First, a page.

A disability charity which campaigns for an end to the hostility faced by autistic people in the workplace has this week been defending its actions in an employment tribunal, following allegations made by an autistic former employee.
Dave Gregson (pictured) worked as a support worker for United Response in Yorkshire for more than seven years before he was dismissed.
He claims he lost the job because the charity believed his autism meant he could not carry out his duties.
In May, just a day after an employment tribunal concluded the preliminary hearing in his case, United Response launched its new Am I Your Problem? campaign, which aimed to challenge the “indifference, hidden discrimination and sometimes outright hostility faced by people with a learning disability or autism”, including in the workplace.
The charity is calling on the public in its campaign to “seriously consider how their interaction and behaviour can harm people with learning disabilities or autism, dent their confidence and at worst completely ostracise them from society”.
Tim Cooper, United Response’s chief executive, said in launching the campaign that “hidden discrimination” was taking place in businesses, workplaces and schools, and he called on non-disabled people to “become the solution, not the problem” and help create “a society which is open to all and gives everyone a fair chance in all walks of life”.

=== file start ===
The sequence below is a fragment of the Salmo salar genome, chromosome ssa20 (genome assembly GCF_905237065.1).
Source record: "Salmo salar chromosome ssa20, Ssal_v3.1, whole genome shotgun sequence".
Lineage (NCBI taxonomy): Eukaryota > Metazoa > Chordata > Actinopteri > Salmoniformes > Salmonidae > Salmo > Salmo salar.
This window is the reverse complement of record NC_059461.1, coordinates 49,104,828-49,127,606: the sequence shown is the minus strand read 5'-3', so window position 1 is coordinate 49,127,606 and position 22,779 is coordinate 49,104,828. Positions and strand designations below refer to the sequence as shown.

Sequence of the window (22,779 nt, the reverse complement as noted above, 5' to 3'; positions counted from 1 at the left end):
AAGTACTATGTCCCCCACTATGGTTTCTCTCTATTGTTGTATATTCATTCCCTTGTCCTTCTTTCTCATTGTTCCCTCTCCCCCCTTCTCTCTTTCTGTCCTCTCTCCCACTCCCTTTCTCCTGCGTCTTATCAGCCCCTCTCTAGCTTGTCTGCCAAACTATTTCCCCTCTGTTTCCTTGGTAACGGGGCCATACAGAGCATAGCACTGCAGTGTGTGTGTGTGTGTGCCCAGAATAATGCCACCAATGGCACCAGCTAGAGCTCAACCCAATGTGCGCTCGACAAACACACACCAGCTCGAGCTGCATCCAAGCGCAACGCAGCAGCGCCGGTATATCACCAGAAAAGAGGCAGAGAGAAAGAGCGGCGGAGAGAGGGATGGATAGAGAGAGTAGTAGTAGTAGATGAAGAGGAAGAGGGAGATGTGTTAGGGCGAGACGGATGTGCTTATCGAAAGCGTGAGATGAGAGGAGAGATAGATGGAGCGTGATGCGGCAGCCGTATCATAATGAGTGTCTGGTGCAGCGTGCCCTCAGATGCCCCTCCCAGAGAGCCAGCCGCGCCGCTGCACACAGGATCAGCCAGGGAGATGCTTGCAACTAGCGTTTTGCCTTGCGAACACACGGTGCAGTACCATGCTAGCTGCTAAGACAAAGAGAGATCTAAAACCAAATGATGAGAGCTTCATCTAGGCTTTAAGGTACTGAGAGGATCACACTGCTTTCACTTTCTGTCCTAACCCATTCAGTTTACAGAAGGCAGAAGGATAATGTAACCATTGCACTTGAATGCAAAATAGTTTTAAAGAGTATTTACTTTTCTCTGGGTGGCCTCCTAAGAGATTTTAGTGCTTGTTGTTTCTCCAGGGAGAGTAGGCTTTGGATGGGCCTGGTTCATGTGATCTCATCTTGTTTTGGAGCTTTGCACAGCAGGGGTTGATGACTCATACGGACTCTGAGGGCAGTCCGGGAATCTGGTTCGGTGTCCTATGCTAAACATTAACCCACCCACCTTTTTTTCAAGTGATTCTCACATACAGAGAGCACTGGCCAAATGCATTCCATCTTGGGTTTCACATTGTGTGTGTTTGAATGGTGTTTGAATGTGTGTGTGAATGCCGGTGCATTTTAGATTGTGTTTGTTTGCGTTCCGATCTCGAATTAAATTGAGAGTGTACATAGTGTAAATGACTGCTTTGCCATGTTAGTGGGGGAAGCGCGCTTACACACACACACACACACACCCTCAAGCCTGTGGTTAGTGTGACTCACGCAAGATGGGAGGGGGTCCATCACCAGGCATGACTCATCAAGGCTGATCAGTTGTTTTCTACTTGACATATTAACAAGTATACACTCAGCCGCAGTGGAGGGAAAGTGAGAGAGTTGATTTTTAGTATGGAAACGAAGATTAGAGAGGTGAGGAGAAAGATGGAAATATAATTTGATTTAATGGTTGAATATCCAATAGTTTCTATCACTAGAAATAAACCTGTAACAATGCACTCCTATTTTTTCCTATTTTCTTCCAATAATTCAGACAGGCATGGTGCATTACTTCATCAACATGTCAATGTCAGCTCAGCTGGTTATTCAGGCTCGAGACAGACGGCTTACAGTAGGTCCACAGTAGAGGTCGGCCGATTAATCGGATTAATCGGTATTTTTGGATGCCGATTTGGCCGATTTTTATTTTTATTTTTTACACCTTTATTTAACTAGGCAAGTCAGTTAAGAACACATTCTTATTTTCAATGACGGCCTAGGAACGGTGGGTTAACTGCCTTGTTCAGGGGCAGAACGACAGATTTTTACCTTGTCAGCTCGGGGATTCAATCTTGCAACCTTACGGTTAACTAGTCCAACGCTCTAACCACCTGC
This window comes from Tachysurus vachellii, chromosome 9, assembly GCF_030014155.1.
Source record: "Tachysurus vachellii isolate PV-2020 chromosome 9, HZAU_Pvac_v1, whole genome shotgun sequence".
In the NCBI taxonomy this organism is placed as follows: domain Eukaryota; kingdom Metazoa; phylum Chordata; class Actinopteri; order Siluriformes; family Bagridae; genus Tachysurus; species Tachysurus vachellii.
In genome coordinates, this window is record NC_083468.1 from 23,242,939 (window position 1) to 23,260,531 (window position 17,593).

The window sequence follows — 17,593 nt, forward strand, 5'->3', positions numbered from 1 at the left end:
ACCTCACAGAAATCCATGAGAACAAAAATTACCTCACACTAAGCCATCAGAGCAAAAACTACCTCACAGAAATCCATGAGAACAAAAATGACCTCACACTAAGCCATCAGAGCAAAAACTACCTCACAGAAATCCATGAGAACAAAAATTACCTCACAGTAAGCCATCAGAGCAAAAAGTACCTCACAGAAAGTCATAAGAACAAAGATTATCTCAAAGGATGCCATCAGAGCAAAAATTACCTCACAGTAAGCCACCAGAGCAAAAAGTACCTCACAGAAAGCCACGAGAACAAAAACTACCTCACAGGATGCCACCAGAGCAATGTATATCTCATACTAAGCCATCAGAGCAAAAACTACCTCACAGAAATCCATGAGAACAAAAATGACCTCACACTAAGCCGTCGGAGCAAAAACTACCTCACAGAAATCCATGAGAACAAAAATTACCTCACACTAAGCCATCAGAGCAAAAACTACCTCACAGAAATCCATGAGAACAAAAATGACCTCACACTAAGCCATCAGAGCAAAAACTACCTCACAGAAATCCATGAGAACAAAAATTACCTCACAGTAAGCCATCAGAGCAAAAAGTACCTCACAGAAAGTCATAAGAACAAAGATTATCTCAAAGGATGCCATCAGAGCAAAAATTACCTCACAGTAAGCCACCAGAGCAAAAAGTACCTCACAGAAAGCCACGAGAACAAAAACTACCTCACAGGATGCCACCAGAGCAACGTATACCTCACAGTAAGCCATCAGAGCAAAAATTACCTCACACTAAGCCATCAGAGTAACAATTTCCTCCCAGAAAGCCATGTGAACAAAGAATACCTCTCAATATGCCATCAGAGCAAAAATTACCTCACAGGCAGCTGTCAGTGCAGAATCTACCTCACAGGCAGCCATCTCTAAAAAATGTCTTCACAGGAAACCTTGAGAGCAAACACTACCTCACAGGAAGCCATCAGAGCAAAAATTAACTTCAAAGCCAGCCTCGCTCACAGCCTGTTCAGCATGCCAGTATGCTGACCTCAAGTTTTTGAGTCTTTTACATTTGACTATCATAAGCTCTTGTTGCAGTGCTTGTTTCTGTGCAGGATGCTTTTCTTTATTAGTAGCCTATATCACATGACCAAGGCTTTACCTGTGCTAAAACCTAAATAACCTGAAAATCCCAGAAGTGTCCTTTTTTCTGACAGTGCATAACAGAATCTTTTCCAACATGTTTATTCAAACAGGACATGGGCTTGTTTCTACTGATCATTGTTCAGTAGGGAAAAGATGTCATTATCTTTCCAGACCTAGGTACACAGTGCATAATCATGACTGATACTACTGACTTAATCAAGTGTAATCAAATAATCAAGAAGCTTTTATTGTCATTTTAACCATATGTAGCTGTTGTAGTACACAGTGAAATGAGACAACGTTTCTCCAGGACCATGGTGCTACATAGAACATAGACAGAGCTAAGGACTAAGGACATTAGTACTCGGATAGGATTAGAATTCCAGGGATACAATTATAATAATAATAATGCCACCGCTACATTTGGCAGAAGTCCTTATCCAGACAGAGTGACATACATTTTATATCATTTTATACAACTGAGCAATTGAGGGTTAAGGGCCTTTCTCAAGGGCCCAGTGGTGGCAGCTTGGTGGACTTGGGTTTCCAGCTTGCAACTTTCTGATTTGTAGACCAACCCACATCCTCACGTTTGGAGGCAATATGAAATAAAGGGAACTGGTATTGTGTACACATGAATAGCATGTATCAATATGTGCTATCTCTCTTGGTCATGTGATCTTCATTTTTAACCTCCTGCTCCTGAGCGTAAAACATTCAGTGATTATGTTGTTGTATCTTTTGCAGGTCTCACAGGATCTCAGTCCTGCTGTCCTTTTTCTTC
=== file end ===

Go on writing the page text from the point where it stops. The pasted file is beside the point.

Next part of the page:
Gregson is now himself claiming disability discrimination, victimisation, sex discrimination and unfair dismissal by United Response.
As well as launching its own anti-discrimination campaign, United Response has also signed up as a “Disability Confident employer” under the government’s much-criticised disability employment scheme.
Last year, United Response was heavily criticised for choosing the head of a company closely linked with the government’s hated “fitness for work” test as its new chair.
Gregson was absent from work for 17 months from July 2017, firstly under suspension and gardening leave, following a dispute with a colleague in which he was eventually cleared of any misconduct.
Gregson says that an occupational health doctor, his mental health team and a consultant psychiatrist all said it would be better if he returned to work.
But United Response concluded that he was not able to return to work and dismissed him.
Among the issues the tribunal has been deciding this week is whether United Response made “stereotypical” assumptions about the impact of Gregson’s autism on his work, and whether it treated him less favourably than it would have treated someone who was not autistic.
A United Response spokesperson declined to comment while the tribunal was ongoing.
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